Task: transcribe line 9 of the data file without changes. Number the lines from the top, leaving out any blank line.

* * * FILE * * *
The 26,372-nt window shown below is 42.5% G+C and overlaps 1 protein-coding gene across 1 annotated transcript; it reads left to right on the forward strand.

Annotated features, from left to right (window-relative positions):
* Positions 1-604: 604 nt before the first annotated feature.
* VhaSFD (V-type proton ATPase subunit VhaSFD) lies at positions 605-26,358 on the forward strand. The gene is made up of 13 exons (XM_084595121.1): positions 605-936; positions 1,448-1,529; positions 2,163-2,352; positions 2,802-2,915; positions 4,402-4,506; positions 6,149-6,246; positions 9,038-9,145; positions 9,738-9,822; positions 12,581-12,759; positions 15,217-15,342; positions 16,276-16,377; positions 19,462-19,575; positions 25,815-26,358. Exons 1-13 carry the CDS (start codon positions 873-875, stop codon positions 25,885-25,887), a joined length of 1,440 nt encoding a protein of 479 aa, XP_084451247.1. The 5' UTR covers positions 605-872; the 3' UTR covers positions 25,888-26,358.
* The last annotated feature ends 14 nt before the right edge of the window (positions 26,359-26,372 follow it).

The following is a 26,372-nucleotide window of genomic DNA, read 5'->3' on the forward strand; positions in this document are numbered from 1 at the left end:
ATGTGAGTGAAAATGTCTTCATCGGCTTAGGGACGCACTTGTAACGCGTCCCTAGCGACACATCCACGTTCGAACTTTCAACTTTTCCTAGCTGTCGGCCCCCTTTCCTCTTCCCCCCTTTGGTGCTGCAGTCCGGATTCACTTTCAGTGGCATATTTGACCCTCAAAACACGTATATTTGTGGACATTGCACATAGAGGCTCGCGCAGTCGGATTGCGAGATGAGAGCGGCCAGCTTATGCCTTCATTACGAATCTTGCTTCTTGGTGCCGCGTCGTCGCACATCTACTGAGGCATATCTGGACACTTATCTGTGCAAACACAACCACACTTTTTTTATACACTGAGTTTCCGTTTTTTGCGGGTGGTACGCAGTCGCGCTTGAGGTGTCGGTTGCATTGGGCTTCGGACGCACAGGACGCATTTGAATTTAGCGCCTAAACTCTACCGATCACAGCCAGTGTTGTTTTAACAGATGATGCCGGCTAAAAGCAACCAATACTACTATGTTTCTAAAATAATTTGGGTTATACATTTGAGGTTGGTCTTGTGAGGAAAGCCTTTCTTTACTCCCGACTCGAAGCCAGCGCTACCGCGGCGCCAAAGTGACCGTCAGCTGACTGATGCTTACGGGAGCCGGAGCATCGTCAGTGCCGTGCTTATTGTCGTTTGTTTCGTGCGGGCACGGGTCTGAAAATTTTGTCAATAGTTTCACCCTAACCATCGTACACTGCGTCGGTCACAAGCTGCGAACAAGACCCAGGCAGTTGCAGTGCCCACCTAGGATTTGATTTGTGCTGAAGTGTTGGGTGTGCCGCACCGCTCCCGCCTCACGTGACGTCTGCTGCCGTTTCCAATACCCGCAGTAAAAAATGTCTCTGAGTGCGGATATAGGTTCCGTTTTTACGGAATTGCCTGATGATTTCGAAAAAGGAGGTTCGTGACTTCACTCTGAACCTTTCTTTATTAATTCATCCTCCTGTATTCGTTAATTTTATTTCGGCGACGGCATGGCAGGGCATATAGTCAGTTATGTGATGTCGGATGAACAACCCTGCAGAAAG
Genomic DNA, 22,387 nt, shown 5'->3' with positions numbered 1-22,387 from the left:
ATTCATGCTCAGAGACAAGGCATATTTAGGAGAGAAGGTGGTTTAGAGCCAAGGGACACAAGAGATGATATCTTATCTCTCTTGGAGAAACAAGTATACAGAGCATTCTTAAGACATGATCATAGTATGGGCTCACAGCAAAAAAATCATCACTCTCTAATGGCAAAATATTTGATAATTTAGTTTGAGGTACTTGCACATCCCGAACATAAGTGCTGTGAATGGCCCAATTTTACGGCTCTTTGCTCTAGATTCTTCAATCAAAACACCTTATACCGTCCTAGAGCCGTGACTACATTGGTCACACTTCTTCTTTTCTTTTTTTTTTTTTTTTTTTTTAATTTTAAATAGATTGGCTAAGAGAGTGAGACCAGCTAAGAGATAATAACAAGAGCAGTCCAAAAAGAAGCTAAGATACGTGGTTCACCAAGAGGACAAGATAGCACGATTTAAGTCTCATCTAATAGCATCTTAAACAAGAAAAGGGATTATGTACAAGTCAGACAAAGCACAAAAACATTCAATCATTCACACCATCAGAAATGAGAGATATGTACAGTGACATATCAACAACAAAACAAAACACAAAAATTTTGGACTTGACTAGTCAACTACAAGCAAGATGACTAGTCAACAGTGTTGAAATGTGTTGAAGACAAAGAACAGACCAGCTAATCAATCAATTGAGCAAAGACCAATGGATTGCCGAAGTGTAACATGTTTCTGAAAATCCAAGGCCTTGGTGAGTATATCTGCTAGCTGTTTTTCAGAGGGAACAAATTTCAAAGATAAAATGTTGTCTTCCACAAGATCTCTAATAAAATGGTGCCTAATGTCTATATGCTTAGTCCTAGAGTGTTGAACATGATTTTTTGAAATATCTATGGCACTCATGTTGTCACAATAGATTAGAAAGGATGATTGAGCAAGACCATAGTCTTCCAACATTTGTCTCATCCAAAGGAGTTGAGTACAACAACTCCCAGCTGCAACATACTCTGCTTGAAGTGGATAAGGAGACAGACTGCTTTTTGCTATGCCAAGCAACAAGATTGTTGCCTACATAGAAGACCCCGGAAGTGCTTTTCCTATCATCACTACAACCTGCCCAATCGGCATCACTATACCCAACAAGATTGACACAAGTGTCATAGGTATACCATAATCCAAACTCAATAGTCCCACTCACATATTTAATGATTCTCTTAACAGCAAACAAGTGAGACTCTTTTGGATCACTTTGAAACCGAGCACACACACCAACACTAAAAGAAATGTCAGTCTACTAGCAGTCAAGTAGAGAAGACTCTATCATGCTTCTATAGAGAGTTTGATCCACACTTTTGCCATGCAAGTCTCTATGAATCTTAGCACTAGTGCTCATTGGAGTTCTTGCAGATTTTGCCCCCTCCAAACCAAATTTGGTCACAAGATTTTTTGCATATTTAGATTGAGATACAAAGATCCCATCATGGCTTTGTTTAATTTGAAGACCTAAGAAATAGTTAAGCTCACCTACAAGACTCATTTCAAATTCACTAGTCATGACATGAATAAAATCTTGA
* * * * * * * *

ATTCATGCTCAGAGACAAGGCATATTTAGGAGAGAAGGTGGTTTAGAGCCAAGGGACACAAGAGATGATATCTTATCTCTCTTGGAGAAACAAGTATACAGAGCATTCTTAAGACATGATCATAGTATGGGCTCACAGCAAAAAAATCATCACTCTCTAATGGCAAAATATTTGATAATTTAGTTTGAGGTACTTGCACATCCCGAACATAAGTGCTGTGAATGGCCCAATTTTACGGCTCTTTGCTCTAGATTCTTCAATCAAAACACCTTATACCGTCCTAGAGCCGTGACTACATTGGTCACACTTCTTCTTTTCTTTTTTTTTTTTTTTTTTTTTAATTTTAAATAGATTGGCTAAGAGAGTGAGACCAGCTAAGAGATAATAACAAGAGCAGTCCAAAAAGAAGCTAAGATACGTGGTTCACCAAGAGGACAAGATAGCACGATTTAAGTCTCATCTAATAGCATCTTAAACAAGAAAAGGGATTATGTACAAGTCAGACAAAGCACAAAAACATTCAATCATTCACACCATCAGAAATGAGAGATATGTACAGTGACATATCAACAACAAAACAAAACACAAAAATTTTGGACTTGACTAGTCAACTACAAGCAAGATGACTAGTCAACAGTGTTGAAATGTGTTGAAGACAAAGAACAGACCAGCTAATCAATCAATTGAGCAAAGACCAATGGATTGCCGAAGTGTAACATGTTTCTGAAAATCCAAGGCCTTGGTGAGTATATCTGCTAGCTGTTTTTCAGAGGGAACAAATTTCAAAGATAAAATGTTGTCTTCCACAAGATCTCTAATAAAATGGTGCCTAATGTCTATATGCTTAGTCCTAGAGTGTTGAACATGATTTTTTGAAATATCTATGGCACTCATGTTGTCACAATAGATTAGAAAGGATGATTGAGCAAGACCATAGTCTTCCAACATTTGTCTCATCCAAAGGAGTTGAGTACAACAACTCCCAGCTGCAACATACTCTGCTTGAAGTGGATAAGGAGACAGACTGCTTTTTGCTATGCCAAGCAACAAGATTGTTGCCTACATAGAAGACCCCGGAAGTGCTTTTCCTATCATCACTACAACCTGCCCAATCGGCATCACTATACCCAACAAGATTGACACAAGTGTCATAGGTATACCATAATCCAAACTCAATAGTCCCACTCACATATTTAATGATTCTCTTAACAGCAAACAAGTGAGACTCTTTTGGATCACTTTGAAACCGAGCACACACACCAACACTAAAAGAAATGTCAGTCTACTAGCAGTCAAGTAGAGAAGACTCTATCATGCTTCTATAGAGAGTTTGATCCACACTTTTGCCATGCAAGTCTCTATGAATCTTAGCACTAGTGCTCATTGGAGTTCTTGCAGATTTTGCCCCCTCCAAACCAAATTTGGTCACAAGATTTTTTGCATATTTAGATTGAGATACAAAGATCCCATCATGGCTTTGTTTAATTTGAAGACCTAAGAAATAGTTAAGCTCACCTACAAGACTCATTTCAAATTCACTAGTCATGACATGAATAAAATCTTGA